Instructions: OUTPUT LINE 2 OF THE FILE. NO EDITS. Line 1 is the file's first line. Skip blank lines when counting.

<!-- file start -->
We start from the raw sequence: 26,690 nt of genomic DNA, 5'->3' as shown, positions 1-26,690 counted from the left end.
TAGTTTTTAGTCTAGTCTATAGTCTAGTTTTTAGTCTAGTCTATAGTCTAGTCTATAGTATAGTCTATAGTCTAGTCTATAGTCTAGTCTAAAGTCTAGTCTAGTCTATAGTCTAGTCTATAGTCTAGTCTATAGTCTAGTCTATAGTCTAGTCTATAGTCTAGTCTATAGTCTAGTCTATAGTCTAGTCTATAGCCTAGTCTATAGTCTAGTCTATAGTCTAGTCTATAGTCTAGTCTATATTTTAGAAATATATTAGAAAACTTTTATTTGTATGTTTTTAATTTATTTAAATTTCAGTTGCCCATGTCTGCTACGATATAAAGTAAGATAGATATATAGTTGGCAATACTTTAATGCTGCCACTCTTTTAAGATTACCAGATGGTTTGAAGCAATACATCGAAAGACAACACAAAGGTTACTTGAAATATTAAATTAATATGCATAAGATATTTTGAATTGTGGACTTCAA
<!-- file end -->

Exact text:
TAGTTTTTAGTCTAGTCTATAGTCTAGTTTTTAGTCTAGTCTATAGTCTAGTCTATAGTATAGTCTATAGTCTAGTCTATAGTCTAGTCTAAAGTCTAGTCTAGTCTATAGTCTAGTCTATAGTCTAGTCTATAGTCTAGTCTATAGTCTAGTCTATAGTCTAGTCTATAGTCTAGTCTATAGTCTAGTCTATAGCCTAGTCTATAGTCTAGTCTATAGTCTAGTCTATAGTCTAGTCTATATTTTAGAAATATATTAGAAAACTTTTATTTGTATGTTTTTAATTTATTTAAATTTCAGTTGCCCATGTCTGCTACGATATAAAGTAAGATAGATATATAGTTGGCAATACTTTAATGCTGCCACTCTTTTAAGATTACCAGATGGTTTGAAGCAATACATCGAAAGACAACACAAAGGTTACTTGAAATATTAAATTAATATGCATAAGATATTTTGAATTGTGGACTTCAA